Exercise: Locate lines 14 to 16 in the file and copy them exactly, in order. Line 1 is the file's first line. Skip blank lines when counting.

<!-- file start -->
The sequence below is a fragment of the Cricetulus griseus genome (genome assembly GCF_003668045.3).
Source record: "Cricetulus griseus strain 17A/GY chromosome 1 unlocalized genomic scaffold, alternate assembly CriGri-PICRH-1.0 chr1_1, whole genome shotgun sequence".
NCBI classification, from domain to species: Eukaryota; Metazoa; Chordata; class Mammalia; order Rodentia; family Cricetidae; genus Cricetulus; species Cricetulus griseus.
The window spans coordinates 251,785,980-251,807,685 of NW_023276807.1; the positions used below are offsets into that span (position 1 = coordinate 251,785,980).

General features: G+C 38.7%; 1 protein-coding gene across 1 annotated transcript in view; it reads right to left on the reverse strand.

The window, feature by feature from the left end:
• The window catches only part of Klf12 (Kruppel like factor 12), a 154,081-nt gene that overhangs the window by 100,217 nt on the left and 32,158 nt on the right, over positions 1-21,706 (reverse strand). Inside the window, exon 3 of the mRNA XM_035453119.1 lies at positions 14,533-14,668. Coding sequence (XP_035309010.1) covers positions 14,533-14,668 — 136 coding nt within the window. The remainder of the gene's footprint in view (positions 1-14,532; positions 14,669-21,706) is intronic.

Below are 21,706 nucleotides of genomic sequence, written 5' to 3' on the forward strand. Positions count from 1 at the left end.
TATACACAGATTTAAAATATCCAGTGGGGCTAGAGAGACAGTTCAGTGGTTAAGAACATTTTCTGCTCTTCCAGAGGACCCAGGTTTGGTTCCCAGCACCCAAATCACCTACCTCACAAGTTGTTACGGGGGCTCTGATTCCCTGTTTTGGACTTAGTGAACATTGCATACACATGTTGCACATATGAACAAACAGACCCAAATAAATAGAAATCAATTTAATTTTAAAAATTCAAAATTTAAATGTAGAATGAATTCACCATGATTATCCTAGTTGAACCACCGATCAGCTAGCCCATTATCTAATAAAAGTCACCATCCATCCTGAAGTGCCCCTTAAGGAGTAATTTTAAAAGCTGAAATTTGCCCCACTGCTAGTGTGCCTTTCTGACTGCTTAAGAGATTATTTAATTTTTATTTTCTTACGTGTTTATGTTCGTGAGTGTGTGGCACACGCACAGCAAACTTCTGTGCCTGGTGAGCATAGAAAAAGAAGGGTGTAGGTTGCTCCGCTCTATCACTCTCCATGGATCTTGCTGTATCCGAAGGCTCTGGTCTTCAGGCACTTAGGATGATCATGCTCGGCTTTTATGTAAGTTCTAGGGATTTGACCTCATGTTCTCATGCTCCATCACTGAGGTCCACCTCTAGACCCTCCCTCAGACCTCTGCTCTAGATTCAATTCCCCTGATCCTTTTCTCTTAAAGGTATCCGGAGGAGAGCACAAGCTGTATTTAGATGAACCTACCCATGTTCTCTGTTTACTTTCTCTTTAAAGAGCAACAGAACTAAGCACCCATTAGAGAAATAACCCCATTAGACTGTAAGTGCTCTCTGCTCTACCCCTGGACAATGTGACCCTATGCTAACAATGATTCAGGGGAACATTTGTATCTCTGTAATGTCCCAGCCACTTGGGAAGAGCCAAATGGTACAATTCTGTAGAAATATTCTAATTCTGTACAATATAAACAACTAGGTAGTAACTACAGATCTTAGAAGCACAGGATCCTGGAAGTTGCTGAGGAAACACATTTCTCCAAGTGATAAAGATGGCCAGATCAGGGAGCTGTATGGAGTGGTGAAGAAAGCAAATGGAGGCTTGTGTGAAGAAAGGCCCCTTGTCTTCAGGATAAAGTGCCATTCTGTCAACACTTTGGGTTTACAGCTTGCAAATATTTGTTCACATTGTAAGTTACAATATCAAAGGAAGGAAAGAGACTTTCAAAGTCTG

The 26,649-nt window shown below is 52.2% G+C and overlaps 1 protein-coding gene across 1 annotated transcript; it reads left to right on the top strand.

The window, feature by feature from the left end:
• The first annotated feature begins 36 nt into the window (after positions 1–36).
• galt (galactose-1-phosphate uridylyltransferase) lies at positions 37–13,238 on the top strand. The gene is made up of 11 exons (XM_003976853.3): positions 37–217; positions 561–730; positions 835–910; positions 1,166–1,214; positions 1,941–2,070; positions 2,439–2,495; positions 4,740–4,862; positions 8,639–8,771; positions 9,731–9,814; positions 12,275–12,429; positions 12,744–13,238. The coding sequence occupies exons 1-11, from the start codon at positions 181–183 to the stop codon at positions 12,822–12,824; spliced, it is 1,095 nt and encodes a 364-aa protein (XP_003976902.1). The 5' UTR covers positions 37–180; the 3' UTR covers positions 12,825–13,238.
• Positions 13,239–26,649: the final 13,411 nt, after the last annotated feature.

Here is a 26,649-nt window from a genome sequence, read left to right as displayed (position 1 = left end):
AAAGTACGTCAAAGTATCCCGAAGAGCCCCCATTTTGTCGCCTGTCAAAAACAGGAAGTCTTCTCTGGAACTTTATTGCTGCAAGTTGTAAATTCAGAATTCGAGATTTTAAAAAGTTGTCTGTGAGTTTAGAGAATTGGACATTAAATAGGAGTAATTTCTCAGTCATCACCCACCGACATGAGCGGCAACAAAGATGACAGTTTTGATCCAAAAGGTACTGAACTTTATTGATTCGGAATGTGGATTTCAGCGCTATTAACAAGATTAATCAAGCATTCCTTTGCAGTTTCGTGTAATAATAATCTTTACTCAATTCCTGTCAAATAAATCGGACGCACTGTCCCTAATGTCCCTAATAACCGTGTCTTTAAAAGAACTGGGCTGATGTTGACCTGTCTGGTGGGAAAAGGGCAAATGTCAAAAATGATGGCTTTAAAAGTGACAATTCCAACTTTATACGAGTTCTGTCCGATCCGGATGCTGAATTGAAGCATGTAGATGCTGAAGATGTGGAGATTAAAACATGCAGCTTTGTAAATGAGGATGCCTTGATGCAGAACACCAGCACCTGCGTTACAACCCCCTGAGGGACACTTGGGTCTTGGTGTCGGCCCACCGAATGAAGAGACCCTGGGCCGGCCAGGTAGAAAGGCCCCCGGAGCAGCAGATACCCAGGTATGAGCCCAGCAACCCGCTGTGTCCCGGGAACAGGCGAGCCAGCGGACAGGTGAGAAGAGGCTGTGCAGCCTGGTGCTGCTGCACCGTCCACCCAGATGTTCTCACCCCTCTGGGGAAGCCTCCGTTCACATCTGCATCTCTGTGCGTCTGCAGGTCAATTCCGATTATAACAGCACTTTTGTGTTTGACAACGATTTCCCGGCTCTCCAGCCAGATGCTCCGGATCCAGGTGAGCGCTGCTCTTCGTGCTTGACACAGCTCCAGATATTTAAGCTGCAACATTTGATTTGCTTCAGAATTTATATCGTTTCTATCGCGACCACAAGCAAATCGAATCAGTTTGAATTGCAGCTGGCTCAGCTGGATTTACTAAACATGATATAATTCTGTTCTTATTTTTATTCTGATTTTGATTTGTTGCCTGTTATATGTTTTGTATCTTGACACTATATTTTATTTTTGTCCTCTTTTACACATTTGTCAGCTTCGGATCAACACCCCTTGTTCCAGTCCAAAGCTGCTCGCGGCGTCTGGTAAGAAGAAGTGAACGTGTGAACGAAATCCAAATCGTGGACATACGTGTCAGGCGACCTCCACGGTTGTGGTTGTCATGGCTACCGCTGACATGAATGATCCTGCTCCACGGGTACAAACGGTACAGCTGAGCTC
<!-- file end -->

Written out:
• Positions 13,239–26,649: the final 13,411 nt, after the last annotated feature.

Here is a 26,649-nt window from a genome sequence, read left to right as displayed (position 1 = left end):
AAAGTACGTCAAAGTATCCCGAAGAGCCCCCATTTTGTCGCCTGTCAAAAACAGGAAGTCTTCTCTGGAACTTTATTGCTGCAAGTTGTAAATTCAGAATTCGAGATTTTAAAAAGTTGTCTGTGAGTTTAGAGAATTGGACATTAAATAGGAGTAATTTCTCAGTCATCACCCACCGACATGAGCGGCAACAAAGATGACAGTTTTGATCCAAAAGGTACTGAACTTTATTGATTCGGAATGTGGATTTCAGCGCTATTAACAAGATTAATCAAGCATTCCTTTGCAGTTTCGTGTAATAATAATCTTTACTCAATTCCTGTCAAATAAATCGGACGCACTGTCCCTAATGTCCCTAATAACCGTGTCTTTAAAAGAACTGGGCTGATGTTGACCTGTCTGGTGGGAAAAGGGCAAATGTCAAAAATGATGGCTTTAAAAGTGACAATTCCAACTTTATACGAGTTCTGTCCGATCCGGATGCTGAATTGAAGCATGTAGATGCTGAAGATGTGGAGATTAAAACATGCAGCTTTGTAAATGAGGATGCCTTGATGCAGAACACCAGCACCTGCGTTACAACCCCCTGAGGGACACTTGGGTCTTGGTGTCGGCCCACCGAATGAAGAGACCCTGGGCCGGCCAGGTAGAAAGGCCCCCGGAGCAGCAGATACCCAGGTATGAGCCCAGCAACCCGCTGTGTCCCGGGAACAGGCGAGCCAGCGGACAGGTGAGAAGAGGCTGTGCAGCCTGGTGCTGCTGCACCGTCCACCCAGATGTTCTCACCCCTCTGGGGAAGCCTCCGTTCACATCTGCATCTCTGTGCGTCTGCAGGTCAATTCCGATTATAACAGCACTTTTGTGTTTGACAACGATTTCCCGGCTCTCCAGCCAGATGCTCCGGATCCAGGTGAGCGCTGCTCTTCGTGCTTGACACAGCTCCAGATATTTAAGCTGCAACATTTGATTTGCTTCAGAATTTATATCGTTTCTATCGCGACCACAAGCAAATCGAATCAGTTTGAATTGCAGCTGGCTCAGCTGGATTTACTAAACATGATATAATTCTGTTCTTATTTTTATTCTGATTTTGATTTGTTGCCTGTTATATGTTTTGTATCTTGACACTATATTTTATTTTTGTCCTCTTTTACACATTTGTCAGCTTCGGATCAACACCCCTTGTTCCAGTCCAAAGCTGCTCGCGGCGTCTGGTAAGAAGAAGTGAACGTGTGAACGAAATCCAAATCGTGGACATACGTGTCAGGCGACCTCCACGGTTGTGGTTGTCATGGCTACCGCTGACATGAATGATCCTGCTCCACGGGTACAAACGGTACAGCTGAGCTC